by OliWarner ( 1529079 ) on Monday November 28, 2011 @11:40PM (#38198492) Homepage

      I can't tell if that's an improvement over the "This is how MS Office works" ICT training that most UK students get now. I had to teach myself relational database basics and a few programming languages while in school because the school didn't have the courses (or the teachers) to push a real syllabus. A very few of the bigger A-Level colleges get it right but they need to be offering this sort of thing to 10 year olds.

      And yes, if this if going to work, it'll need teachers who know how to program. Given that there are about three of those in the entire country, the government is going to have to get working on this now if it wants to make a change within the next five years.

      • I can't tell if that's an improvement over the "This is how MS Office works" ICT training that most UK students get now. I had to teach myself relational database basics and a few programming languages while in school because the school didn't have the courses (or the teachers) to push a real syllabus.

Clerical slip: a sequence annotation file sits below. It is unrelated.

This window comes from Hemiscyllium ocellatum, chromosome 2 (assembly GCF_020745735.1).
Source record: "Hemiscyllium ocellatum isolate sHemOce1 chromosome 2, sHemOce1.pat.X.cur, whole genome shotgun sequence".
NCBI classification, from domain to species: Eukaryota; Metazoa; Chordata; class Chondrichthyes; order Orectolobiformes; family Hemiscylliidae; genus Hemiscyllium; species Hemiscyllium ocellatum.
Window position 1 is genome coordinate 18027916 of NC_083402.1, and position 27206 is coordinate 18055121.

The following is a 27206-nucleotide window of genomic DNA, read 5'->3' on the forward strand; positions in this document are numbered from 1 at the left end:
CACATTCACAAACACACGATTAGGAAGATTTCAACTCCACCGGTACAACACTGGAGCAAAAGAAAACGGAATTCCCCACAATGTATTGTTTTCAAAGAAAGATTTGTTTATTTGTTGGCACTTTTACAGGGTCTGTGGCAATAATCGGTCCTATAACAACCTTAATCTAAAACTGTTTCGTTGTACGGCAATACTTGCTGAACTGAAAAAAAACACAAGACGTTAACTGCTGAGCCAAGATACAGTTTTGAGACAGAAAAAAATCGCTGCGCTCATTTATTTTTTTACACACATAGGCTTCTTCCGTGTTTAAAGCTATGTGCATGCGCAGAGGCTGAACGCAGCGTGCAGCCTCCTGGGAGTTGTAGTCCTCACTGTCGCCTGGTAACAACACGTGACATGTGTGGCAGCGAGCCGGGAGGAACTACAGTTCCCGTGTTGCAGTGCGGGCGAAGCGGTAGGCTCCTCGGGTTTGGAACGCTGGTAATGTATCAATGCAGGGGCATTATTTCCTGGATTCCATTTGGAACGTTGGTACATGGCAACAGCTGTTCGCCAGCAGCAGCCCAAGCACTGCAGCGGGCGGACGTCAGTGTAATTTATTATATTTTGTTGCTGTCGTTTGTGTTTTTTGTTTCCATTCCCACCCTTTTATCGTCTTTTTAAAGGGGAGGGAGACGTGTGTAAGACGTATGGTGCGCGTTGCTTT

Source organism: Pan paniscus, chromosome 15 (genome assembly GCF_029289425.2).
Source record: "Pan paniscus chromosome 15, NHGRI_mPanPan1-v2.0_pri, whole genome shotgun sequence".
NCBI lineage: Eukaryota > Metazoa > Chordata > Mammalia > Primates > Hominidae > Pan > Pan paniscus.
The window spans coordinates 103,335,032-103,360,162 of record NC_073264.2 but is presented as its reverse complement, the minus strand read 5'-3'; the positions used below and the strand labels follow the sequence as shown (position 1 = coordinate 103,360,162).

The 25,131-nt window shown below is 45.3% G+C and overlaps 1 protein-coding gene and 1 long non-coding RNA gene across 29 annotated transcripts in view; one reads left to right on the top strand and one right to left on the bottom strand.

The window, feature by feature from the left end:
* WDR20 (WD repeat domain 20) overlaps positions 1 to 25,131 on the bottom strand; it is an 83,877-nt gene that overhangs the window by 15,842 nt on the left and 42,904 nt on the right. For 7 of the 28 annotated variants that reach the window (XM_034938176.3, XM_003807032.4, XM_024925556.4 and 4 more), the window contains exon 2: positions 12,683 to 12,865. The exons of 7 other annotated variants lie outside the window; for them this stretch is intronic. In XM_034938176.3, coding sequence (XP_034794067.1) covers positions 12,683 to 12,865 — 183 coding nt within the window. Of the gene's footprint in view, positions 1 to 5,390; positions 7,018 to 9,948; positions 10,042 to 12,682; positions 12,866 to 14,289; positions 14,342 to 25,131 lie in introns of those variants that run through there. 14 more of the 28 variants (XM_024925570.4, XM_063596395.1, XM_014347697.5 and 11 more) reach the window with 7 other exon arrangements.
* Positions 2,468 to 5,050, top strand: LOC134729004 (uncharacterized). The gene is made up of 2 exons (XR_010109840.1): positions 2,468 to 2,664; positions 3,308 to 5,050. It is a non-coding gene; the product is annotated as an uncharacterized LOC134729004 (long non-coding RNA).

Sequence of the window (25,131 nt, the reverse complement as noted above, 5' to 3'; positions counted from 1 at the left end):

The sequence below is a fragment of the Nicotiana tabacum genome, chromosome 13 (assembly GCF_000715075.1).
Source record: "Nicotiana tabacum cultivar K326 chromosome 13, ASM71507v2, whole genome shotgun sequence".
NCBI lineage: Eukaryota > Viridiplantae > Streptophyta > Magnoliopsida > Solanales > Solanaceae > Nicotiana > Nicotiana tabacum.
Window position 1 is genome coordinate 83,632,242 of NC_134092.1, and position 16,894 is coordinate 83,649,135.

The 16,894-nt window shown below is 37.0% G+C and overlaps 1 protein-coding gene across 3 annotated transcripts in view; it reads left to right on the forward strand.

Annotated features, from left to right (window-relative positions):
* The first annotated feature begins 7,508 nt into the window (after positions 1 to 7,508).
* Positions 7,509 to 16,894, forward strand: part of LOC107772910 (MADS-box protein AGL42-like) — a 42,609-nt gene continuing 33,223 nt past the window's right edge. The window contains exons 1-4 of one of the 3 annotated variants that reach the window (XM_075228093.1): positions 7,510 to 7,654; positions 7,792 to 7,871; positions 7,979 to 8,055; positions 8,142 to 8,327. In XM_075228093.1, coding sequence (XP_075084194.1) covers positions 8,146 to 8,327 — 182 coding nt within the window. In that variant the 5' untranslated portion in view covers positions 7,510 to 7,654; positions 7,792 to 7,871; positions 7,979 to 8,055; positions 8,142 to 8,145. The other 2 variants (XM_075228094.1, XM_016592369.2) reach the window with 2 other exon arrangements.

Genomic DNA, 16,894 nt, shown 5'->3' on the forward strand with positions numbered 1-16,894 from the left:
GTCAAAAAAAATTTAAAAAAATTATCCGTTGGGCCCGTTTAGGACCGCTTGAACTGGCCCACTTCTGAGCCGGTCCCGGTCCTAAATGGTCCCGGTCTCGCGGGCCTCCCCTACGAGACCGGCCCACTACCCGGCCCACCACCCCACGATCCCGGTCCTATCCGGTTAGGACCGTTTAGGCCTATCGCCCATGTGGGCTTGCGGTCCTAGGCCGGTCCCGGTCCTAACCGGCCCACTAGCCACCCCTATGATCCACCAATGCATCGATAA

When I was 14, our High School comp-sci teacher had the good sense to realize that about 6 of us (out of a graduating class of 200ish) were sufficiently advanced that there was nothing he could teach us in a traditional lecture and homework format, they actually let us have an hour a day of "independent study comp-sci" in place of sleeping through yet another pointless class. Though we weren't required to, most IS people did most of the lecture projects anyway... as I recall, I produced 3 lines of code tha

      • Re:Needs Revision. (Score:4, Insightful)

        by Tastecicles ( 1153671 ) on Tuesday November 29, 2011 @12:12AM (#38198722)